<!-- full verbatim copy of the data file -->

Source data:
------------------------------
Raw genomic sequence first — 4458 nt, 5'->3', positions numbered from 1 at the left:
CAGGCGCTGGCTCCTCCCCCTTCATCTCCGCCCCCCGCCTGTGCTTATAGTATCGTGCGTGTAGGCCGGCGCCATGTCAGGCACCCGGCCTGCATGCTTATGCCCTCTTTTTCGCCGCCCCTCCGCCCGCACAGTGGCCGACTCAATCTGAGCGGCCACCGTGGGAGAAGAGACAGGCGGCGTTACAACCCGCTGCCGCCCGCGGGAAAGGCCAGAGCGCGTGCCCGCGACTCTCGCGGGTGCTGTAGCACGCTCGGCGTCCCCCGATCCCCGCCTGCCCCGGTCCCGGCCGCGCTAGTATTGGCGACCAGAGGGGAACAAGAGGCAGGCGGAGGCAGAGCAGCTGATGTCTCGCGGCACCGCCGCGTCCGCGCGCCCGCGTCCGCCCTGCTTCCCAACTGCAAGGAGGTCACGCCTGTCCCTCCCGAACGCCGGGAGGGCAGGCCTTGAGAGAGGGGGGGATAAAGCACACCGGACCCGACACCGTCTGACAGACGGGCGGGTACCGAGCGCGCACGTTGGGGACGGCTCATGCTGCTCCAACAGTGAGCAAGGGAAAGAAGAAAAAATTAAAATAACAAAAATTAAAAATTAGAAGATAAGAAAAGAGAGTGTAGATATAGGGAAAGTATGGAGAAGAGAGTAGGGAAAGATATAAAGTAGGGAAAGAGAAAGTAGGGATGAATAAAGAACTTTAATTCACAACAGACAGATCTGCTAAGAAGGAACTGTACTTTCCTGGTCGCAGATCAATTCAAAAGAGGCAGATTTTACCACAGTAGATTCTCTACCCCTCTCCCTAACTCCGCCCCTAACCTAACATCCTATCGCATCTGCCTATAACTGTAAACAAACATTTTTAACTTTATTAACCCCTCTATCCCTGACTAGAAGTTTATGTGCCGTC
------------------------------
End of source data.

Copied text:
Raw genomic sequence first — 4458 nt, 5'->3', positions numbered from 1 at the left:
CAGGCGCTGGCTCCTCCCCCTTCATCTCCGCCCCCCGCCTGTGCTTATAGTATCGTGCGTGTAGGCCGGCGCCATGTCAGGCACCCGGCCTGCATGCTTATGCCCTCTTTTTCGCCGCCCCTCCGCCCGCACAGTGGCCGACTCAATCTGAGCGGCCACCGTGGGAGAAGAGACAGGCGGCGTTACAACCCGCTGCCGCCCGCGGGAAAGGCCAGAGCGCGTGCCCGCGACTCTCGCGGGTGCTGTAGCACGCTCGGCGTCCCCCGATCCCCGCCTGCCCCGGTCCCGGCCGCGCTAGTATTGGCGACCAGAGGGGAACAAGAGGCAGGCGGAGGCAGAGCAGCTGATGTCTCGCGGCACCGCCGCGTCCGCGCGCCCGCGTCCGCCCTGCTTCCCAACTGCAAGGAGGTCACGCCTGTCCCTCCCGAACGCCGGGAGGGCAGGCCTTGAGAGAGGGGGGGATAAAGCACACCGGACCCGACACCGTCTGACAGACGGGCGGGTACCGAGCGCGCACGTTGGGGACGGCTCATGCTGCTCCAACAGTGAGCAAGGGAAAGAAGAAAAAATTAAAATAACAAAAATTAAAAATTAGAAGATAAGAAAAGAGAGTGTAGATATAGGGAAAGTATGGAGAAGAGAGTAGGGAAAGATATAAAGTAGGGAAAGAGAAAGTAGGGATGAATAAAGAACTTTAATTCACAACAGACAGATCTGCTAAGAAGGAACTGTACTTTCCTGGTCGCAGATCAATTCAAAAGAGGCAGATTTTACCACAGTAGATTCTCTACCCCTCTCCCTAACTCCGCCCCTAACCTAACATCCTATCGCATCTGCCTATAACTGTAAACAAACATTTTTAACTTTATTAACCCCTCTATCCCTGACTAGAAGTTTATGTGCCGTC